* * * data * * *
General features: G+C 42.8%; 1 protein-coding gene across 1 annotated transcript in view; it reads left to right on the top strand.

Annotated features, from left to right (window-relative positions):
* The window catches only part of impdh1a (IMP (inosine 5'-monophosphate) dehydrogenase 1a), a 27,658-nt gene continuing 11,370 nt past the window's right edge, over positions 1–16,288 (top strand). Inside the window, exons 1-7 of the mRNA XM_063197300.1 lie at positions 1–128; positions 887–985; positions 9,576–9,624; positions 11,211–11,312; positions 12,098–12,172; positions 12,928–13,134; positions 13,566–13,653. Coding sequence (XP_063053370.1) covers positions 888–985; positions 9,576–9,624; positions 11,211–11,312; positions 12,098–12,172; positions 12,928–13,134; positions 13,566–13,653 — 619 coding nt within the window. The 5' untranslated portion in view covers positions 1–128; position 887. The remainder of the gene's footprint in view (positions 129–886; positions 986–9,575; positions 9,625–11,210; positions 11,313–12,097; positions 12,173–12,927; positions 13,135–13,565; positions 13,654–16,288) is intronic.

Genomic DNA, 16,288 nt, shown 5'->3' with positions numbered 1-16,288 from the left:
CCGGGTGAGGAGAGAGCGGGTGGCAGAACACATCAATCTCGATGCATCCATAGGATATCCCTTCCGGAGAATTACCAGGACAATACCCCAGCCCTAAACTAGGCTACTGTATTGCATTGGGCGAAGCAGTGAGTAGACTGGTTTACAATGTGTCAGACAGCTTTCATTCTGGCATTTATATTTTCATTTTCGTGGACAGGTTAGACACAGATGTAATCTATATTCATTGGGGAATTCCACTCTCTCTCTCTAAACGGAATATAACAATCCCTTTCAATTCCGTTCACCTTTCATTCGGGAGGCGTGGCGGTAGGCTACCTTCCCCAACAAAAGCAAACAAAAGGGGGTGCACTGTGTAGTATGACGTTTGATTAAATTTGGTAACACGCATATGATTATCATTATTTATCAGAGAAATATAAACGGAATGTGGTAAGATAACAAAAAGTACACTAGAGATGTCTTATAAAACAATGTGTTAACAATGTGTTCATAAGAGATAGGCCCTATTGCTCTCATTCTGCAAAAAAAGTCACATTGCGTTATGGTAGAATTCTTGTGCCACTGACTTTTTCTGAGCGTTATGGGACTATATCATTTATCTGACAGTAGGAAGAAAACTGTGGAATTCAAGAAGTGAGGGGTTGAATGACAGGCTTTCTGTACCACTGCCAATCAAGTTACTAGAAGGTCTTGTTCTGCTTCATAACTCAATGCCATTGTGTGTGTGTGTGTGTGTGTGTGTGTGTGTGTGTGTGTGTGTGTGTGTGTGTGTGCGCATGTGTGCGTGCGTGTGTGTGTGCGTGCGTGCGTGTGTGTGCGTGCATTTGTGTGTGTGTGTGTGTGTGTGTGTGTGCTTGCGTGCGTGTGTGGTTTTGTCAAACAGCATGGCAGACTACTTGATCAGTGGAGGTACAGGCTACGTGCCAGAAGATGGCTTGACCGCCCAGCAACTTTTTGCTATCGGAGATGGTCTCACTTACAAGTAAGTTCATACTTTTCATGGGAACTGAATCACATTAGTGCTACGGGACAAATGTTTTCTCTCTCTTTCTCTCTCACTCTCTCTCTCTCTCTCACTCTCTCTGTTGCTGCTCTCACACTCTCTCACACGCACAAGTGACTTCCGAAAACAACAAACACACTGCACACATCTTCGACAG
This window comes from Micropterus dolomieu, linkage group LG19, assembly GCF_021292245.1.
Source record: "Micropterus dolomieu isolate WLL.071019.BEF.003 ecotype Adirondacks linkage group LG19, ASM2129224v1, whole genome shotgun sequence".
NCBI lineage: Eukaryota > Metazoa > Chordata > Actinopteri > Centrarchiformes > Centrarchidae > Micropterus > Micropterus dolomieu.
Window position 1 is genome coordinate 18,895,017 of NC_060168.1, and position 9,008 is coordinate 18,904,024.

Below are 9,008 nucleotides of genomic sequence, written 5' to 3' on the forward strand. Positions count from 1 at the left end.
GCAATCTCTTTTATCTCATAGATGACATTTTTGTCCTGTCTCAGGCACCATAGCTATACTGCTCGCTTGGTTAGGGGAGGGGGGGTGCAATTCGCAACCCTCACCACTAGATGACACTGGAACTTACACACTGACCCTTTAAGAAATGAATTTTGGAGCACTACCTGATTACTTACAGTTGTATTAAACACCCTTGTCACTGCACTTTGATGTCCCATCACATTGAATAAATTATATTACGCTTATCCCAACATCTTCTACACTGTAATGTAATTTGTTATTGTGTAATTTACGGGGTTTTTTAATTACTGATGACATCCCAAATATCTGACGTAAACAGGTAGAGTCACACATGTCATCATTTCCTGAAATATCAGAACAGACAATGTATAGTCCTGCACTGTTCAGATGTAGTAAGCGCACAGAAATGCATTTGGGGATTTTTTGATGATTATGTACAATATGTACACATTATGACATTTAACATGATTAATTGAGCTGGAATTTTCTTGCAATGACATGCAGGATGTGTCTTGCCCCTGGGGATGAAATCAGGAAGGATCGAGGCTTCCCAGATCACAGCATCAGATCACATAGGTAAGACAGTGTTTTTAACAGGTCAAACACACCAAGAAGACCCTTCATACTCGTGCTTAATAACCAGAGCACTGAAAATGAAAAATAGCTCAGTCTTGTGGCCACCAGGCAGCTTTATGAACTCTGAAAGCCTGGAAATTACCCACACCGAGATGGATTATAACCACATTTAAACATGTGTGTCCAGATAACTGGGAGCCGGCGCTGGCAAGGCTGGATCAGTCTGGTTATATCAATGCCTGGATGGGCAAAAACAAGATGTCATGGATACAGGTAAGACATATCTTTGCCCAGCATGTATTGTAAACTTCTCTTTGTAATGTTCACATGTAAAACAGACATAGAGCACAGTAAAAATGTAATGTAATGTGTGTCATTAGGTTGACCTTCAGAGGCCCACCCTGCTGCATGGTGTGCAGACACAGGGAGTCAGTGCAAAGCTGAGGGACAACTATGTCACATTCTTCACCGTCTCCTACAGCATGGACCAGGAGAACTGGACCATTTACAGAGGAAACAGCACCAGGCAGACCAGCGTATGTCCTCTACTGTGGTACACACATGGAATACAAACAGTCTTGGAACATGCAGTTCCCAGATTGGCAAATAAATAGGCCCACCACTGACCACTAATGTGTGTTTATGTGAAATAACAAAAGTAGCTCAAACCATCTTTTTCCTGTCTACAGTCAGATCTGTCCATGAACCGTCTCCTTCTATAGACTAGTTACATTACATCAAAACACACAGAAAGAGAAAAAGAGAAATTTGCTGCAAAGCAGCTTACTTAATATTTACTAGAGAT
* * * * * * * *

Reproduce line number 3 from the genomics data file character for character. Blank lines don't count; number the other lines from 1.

* The window catches only part of impdh1a (IMP (inosine 5'-monophosphate) dehydrogenase 1a), a 27,658-nt gene continuing 11,370 nt past the window's right edge, over positions 1–16,288 (top strand). Inside the window, exons 1-7 of the mRNA XM_063197300.1 lie at positions 1–128; positions 887–985; positions 9,576–9,624; positions 11,211–11,312; positions 12,098–12,172; positions 12,928–13,134; positions 13,566–13,653. Coding sequence (XP_063053370.1) covers positions 888–985; positions 9,576–9,624; positions 11,211–11,312; positions 12,098–12,172; positions 12,928–13,134; positions 13,566–13,653 — 619 coding nt within the window. The 5' untranslated portion in view covers positions 1–128; position 887. The remainder of the gene's footprint in view (positions 129–886; positions 986–9,575; positions 9,625–11,210; positions 11,313–12,097; positions 12,173–12,927; positions 13,135–13,565; positions 13,654–16,288) is intronic.